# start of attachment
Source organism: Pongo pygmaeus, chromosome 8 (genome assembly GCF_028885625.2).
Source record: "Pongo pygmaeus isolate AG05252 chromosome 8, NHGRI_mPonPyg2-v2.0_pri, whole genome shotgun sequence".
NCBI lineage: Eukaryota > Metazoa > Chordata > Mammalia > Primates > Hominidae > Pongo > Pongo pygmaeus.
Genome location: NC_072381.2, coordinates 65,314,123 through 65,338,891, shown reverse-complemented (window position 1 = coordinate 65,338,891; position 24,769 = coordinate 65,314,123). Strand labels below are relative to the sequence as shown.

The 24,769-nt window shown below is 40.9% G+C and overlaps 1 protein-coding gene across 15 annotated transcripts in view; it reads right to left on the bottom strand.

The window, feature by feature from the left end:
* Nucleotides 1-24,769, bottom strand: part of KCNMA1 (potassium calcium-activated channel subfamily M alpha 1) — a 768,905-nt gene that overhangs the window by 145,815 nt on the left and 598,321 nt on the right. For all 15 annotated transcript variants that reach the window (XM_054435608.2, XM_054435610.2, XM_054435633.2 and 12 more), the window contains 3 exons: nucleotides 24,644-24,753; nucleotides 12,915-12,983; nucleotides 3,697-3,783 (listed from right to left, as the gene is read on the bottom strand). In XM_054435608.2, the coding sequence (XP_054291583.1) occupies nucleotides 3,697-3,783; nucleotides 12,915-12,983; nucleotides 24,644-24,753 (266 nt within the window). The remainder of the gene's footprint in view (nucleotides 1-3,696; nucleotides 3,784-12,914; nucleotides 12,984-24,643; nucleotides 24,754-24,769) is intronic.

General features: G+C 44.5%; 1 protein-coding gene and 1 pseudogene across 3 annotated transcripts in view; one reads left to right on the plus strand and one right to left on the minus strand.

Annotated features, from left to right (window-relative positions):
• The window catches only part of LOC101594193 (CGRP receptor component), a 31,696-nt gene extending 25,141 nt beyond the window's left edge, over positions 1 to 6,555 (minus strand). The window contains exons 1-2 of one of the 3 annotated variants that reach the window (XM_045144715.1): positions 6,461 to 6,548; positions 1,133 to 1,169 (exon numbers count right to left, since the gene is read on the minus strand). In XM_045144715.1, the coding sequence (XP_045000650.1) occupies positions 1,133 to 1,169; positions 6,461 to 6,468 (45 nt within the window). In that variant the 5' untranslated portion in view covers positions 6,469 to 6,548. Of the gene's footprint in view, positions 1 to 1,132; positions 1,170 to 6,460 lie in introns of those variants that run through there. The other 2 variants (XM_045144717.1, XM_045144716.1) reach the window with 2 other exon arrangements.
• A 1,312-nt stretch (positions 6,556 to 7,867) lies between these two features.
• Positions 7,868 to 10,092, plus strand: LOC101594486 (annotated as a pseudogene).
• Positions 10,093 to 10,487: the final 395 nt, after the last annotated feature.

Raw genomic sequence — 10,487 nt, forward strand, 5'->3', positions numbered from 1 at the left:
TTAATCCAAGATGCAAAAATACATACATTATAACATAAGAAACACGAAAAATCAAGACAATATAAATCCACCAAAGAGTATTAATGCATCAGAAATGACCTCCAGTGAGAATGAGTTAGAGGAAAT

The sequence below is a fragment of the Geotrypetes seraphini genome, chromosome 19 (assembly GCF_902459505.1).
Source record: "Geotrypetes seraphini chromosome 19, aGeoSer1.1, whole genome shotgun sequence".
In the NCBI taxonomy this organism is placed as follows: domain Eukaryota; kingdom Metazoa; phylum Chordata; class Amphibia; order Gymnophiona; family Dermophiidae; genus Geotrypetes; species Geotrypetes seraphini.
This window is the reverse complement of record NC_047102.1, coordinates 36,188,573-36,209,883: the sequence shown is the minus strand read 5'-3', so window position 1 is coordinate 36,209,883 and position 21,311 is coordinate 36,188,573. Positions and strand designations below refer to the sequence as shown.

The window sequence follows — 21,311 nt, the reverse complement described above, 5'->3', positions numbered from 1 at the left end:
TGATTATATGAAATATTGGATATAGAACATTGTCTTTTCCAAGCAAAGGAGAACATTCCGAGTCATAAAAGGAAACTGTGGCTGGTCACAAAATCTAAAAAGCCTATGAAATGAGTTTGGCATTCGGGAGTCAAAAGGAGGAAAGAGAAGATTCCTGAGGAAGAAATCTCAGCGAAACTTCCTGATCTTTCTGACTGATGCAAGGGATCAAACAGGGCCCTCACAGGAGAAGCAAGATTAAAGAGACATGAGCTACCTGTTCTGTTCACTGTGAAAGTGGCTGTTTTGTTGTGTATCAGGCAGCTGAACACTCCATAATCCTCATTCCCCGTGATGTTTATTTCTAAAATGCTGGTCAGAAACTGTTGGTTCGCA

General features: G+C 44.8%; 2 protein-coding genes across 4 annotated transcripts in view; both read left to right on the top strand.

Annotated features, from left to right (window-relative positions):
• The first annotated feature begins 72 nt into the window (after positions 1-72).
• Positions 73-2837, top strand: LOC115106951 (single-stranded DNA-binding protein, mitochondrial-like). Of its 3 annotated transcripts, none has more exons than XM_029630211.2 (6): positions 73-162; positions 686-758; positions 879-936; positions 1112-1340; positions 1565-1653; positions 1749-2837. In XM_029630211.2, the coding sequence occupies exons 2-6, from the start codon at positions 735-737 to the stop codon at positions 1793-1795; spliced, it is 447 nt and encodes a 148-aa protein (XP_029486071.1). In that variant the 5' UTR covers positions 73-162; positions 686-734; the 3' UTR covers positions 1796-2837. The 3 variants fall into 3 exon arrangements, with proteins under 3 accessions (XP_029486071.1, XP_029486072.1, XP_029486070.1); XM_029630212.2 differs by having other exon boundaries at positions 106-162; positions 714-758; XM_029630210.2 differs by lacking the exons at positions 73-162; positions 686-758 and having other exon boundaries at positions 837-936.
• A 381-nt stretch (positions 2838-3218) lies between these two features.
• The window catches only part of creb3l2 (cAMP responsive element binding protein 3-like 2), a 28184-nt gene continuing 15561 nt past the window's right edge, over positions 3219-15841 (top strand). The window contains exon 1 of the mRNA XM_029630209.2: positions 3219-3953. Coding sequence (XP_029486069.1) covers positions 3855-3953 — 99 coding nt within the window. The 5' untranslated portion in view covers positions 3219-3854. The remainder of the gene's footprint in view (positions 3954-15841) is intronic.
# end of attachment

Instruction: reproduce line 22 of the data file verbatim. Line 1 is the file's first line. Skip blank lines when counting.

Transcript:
General features: G+C 44.8%; 2 protein-coding genes across 4 annotated transcripts in view; both read left to right on the top strand.